For More Information
Christine Anzieu-Premmereur, PhD
Director, Parent-Infant Program
Talia Hatzor, Ph.D.
Director, PIP Training
Find out what Columbia trainees and faculty think most distinguishes the Center as a place to learn, teach, and grow.
The Parent-Infant Psychotherapy Program (PIP) is a two to three-year clinical training program in parent-infant psychotherapy offered by the Columbia University Center for Psychoanalytic Training and Research. The PIP program provides a comprehensive training in relationally based and psychoanalytically informed parent-infant psychotherapy. The program is unique in bringing together applicants from diverse backgrounds: psychiatrists, psychologists, social workers, occupational therapists, pediatricians, and psychoanalysts.
This in-depth training includes advanced didactic course work, infant observation, clinical placements,and supervision by members of the Columbia Psychoanalytic Center faculty. The goals of the program are to enhance the clinician's theoretical understanding of the complex developmental and dynamic aspects involved in infant mental health and early childhood psychopathology and parenting, as well as to develop clinical expertise in dyadic and triadic psychotherapy techniques that support optimal parenting, infant development, and parent-infant relations.
The PIP curriculum covers the trajectory of normative and pathological child development from infancy to three years of age. It includes the study of infancy and infant mental health, infant research,psychotherapeutic interventions for infants and their parents. The curriculum is enhanced by clinical case presentations as well as discussions of varied techniques appropriate to each developmental epoch and specific circumstances.
The PIP program offers trainees the opportunity to study internationally renowned models of observation and intervention with leaders in the field of parent-infant psychotherapy. Additionally, due to its placement within a major academic center of excellence, the PIP program is uniquely situated to offer trainees access to multiple disciplines (psychoanalysis, child psychiatry,neuroscience, developmental psychology) within the Columbia University community.
Psychiatrists, clinical psychologists, licensed social workers, and other health care professionals working with families and young children are eligible for admission. Non-clinicians may be involved as affiliate scholars.
Classes are held for one and half hour every Monday evening for thirty weeks, preceeded by the infant observation seminar of one and a half hour duration. This seminar is part of the in-the home infant observation method, based on the internationally renowned Tavistock training model for mental health professionals. The first year begins with an introduction to psychodynamic principles and techniques in work with infants, toddlers and parents, and is followed by sections on the major developmental periods. Trainees are expected to take part in a clinical placement and receive one hour per week of individual supervision.
The topics studied the first year include:
Introduction to Psychoanalytic Theory and Clinical Theory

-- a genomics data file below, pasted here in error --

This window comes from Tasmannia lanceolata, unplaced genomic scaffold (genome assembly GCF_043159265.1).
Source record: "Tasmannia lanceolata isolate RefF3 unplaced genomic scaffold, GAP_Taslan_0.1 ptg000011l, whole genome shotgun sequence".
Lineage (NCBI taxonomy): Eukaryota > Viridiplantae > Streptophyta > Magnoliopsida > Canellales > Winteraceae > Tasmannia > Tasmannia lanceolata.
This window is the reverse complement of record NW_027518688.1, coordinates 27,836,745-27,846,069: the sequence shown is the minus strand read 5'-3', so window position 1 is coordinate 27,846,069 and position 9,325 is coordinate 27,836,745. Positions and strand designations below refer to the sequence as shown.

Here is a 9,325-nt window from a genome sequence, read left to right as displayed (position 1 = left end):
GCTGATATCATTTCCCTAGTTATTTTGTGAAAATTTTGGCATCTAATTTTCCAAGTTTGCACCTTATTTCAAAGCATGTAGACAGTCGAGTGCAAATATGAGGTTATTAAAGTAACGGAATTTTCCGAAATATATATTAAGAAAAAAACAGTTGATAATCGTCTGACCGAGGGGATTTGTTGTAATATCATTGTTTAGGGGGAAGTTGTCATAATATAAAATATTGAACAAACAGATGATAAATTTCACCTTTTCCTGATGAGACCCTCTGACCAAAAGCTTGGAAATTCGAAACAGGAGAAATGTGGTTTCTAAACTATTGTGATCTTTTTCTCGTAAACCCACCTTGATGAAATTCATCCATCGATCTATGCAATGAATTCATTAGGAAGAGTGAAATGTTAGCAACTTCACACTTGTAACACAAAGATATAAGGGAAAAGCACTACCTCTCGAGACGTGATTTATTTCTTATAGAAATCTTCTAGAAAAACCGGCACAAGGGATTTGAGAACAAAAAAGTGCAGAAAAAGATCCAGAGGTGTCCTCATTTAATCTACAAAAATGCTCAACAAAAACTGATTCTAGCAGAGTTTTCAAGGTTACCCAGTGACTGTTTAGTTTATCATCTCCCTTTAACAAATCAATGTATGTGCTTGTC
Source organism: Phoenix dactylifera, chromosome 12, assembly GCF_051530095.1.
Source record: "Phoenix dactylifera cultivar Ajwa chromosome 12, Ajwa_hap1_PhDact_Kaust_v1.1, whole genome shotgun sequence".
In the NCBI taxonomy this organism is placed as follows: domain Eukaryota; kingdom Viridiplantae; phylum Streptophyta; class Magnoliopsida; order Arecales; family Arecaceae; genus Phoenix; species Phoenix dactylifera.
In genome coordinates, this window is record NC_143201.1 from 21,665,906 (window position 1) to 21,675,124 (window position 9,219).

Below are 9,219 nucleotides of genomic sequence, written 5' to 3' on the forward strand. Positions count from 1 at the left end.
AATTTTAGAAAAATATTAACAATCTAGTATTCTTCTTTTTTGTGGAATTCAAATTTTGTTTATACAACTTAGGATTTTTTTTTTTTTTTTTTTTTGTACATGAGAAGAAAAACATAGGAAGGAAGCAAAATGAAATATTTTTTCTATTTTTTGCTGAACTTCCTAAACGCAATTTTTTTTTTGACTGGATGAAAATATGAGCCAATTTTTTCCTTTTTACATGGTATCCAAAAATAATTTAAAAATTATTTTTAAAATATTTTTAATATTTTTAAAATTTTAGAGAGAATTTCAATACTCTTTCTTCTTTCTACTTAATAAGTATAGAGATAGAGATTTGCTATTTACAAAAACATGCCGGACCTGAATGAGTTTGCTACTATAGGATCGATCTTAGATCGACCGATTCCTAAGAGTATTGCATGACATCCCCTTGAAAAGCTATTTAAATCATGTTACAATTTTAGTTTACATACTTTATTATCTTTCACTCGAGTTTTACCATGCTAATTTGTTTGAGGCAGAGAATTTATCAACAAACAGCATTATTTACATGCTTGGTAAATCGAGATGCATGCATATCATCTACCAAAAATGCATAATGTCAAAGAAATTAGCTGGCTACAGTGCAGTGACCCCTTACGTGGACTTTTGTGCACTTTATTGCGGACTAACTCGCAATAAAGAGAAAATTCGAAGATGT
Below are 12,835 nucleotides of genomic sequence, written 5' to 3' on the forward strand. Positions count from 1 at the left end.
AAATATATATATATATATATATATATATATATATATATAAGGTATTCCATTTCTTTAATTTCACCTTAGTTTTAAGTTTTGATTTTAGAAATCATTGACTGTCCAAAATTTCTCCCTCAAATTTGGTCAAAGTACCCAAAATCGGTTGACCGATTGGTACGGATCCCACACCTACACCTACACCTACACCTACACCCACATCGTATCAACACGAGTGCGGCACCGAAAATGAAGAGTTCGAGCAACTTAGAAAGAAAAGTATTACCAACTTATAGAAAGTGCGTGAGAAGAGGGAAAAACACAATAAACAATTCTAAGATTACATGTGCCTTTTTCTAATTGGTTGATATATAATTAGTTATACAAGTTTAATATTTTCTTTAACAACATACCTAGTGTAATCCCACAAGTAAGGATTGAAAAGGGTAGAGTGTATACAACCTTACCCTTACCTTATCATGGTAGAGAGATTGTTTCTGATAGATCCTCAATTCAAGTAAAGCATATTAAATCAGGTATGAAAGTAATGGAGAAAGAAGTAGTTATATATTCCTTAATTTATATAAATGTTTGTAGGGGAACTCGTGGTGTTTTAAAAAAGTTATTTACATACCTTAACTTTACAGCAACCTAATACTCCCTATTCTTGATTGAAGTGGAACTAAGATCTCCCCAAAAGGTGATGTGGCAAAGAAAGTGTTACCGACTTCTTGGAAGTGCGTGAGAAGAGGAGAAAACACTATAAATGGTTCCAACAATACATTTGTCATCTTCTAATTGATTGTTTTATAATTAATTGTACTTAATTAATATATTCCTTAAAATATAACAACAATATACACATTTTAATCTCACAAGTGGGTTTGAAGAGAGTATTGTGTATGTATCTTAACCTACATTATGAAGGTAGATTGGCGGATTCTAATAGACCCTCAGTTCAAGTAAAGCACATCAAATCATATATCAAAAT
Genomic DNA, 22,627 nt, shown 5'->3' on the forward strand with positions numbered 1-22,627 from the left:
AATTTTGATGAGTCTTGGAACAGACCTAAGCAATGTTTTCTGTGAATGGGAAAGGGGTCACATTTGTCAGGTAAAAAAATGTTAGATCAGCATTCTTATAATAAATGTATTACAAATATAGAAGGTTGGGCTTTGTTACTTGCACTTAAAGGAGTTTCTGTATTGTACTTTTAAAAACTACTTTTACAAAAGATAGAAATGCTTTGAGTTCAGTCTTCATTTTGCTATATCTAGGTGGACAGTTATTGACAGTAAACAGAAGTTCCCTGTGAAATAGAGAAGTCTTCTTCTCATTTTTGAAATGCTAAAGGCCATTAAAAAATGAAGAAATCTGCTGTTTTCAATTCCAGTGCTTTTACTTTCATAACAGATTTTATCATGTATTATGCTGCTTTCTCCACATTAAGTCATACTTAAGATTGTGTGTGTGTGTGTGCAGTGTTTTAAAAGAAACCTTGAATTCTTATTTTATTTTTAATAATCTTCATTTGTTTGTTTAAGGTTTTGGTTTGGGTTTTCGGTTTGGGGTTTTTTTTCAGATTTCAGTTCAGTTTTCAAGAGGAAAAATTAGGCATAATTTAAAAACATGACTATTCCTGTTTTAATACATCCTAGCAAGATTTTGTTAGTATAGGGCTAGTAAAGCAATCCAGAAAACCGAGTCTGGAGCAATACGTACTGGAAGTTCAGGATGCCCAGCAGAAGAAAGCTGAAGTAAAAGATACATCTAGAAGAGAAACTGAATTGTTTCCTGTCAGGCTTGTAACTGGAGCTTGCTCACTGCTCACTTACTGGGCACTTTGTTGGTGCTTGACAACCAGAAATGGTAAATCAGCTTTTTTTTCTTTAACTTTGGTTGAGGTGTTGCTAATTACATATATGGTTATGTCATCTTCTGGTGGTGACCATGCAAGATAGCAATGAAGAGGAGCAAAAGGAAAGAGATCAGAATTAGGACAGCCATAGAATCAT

Freud, Anna Freud, Melanie Klein, Winnicott, Bowlby, Bion, Margaret Mahler, Selma Fraiberg , Mary Main, Dan Stern, Peter Fonagy, and more
Early Childhood – The Infant, Toddler and Preschool Child Psychic Development
Relationship and Interaction with Parents
Social and Affective Development
Classes are held for one and half hour every Monday evening for thirty weeks along with the infant observation seminar that preceeds it. The second year addresses infant and toddler psychopathology, evaluation and diagnosis, preventive interventions, and contrasting techniques in working withparents and young children. Weekly individual supervision focuses on dyadic cases. The InfantObservation Seminar continues for in-the-home infant observation.
The topics studied include:
Overview of Parent-Infant Treatment Approaches
Evaluation and Diagnosis
Pregnancy and Birth, Post-partum depression
Autism, Separation Anxiety, Sleep disorders, Failure to Thrive, Eating Disorders, Excessive Crying, Attachment Disorders, PTSD/Trauma, Grief and Mourning inChildhood, Gender Identity Disorder
Parent-Infant psychotherapies, both dyadic and triadic, Toddler-Parent psychotherapy, Video-assisted Intervention, Working with Parents, InteractiveGuidance, Parent-Baby Groups, the Role of Play in Therapy.
Electives on Adoption, Infertility, Divorce, Cultural issues
The full course tuition is $2000 per year for two years. The fee for Infant Observation is an additional $1500 per year. Payment in installments can be arranged. The fee for individual supervision is $50 per session, paid directly to the supervisor.
The fee for the monthly seminar alone is $800 per year. As with the complete program, the fee for individual supervision is $50 per session and the fee for the Infant Observation Seminar $1500 per year.
This program does not qualify for the Columbia University Tuition Exemption Program.
Complete the attached application and return to:
Ms. Judy Mars
Columbia University Center for Psychoanalytic Training and Research,
1051 Riverside Drive, New York, NY 10032.
The application process includes an interview with a the Parent-Infant Program directors and/or faculty
Christine Anzieu-Premmereur, PhD. Director PIP
Talia Hatzor, PhD, Director, PIP Training
Beatric Beebe, Ph.D.
Susan Chinitz, PsyD
Andrew Gerber, M.D.Ph.D.
Sylvie Goldman, Ph.D.
Francoise Graf, M.D
Sharon Kofman, Ph.D., MPH
Laura Kleinerman, MS
Susan Kraemer, PhD
Catherine Monk PhD
Anne Murphy, PhD
Pat Nachman MD
Ilene Sackler Lefcourt
Jeannette Sawyer, Ph.D.
Susan Scheftel, PhD
Judith Sorokin, Ph.D.
Zina Steinberg EdD
Donna Wick, EdD
Annette Zygmunt, PhD
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